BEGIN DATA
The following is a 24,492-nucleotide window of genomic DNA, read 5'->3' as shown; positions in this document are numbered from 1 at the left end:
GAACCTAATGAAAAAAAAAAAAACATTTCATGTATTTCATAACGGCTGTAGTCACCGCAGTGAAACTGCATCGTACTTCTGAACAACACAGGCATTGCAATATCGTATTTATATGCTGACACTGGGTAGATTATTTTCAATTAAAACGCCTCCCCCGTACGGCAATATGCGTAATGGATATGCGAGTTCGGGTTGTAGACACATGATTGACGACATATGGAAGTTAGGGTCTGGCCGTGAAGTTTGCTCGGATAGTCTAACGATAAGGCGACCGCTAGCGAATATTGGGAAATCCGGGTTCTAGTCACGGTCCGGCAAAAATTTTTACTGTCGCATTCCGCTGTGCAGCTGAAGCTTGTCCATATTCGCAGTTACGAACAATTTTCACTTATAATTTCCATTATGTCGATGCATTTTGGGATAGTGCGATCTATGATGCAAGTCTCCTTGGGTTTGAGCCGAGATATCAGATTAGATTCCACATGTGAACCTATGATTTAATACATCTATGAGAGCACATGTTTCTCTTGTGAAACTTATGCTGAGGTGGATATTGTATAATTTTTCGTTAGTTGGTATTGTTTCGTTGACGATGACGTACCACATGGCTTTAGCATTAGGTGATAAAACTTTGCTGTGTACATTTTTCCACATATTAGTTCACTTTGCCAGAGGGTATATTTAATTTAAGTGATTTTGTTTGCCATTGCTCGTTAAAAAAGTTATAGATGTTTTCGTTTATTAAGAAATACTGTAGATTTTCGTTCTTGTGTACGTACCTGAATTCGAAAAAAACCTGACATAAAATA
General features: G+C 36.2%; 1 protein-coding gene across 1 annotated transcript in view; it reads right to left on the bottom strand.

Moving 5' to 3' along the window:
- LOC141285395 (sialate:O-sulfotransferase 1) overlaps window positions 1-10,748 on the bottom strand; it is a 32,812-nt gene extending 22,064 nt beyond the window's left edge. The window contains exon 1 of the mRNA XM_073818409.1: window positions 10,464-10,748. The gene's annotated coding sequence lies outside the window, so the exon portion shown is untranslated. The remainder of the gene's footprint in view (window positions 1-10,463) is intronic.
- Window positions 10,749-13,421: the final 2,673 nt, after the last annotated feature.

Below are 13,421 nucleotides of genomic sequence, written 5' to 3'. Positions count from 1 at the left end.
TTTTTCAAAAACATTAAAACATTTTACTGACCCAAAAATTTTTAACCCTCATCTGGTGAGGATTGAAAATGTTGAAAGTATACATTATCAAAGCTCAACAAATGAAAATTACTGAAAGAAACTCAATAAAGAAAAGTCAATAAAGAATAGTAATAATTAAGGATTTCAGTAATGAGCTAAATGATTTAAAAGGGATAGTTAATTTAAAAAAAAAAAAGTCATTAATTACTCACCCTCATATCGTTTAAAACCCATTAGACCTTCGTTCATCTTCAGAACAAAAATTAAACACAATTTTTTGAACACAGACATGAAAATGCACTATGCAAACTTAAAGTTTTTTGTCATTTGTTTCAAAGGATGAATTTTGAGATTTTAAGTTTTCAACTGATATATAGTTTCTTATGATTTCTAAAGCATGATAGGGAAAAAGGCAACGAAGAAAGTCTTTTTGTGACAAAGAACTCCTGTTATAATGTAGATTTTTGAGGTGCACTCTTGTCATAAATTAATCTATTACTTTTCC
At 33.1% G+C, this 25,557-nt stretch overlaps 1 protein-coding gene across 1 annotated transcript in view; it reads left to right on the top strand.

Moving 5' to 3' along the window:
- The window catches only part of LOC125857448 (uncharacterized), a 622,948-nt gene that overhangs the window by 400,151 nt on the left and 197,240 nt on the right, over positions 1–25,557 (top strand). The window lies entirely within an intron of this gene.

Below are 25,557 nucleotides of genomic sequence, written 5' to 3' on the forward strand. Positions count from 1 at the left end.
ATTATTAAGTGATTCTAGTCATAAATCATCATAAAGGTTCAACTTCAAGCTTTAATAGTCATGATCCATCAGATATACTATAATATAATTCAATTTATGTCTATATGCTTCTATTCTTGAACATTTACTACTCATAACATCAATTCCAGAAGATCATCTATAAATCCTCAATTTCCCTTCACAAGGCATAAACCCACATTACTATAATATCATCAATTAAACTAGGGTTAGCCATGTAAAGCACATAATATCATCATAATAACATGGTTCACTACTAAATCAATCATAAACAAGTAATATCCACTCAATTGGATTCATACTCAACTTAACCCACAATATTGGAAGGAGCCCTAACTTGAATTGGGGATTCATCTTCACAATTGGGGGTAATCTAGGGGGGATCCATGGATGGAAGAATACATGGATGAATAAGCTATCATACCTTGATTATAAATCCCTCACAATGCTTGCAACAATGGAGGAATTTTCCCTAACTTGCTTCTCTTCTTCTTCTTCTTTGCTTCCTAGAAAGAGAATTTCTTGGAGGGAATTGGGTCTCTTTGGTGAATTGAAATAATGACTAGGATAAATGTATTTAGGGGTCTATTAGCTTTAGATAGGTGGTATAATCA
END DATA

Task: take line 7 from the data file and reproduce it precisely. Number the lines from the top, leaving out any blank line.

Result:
Below are 13,421 nucleotides of genomic sequence, written 5' to 3'. Positions count from 1 at the left end.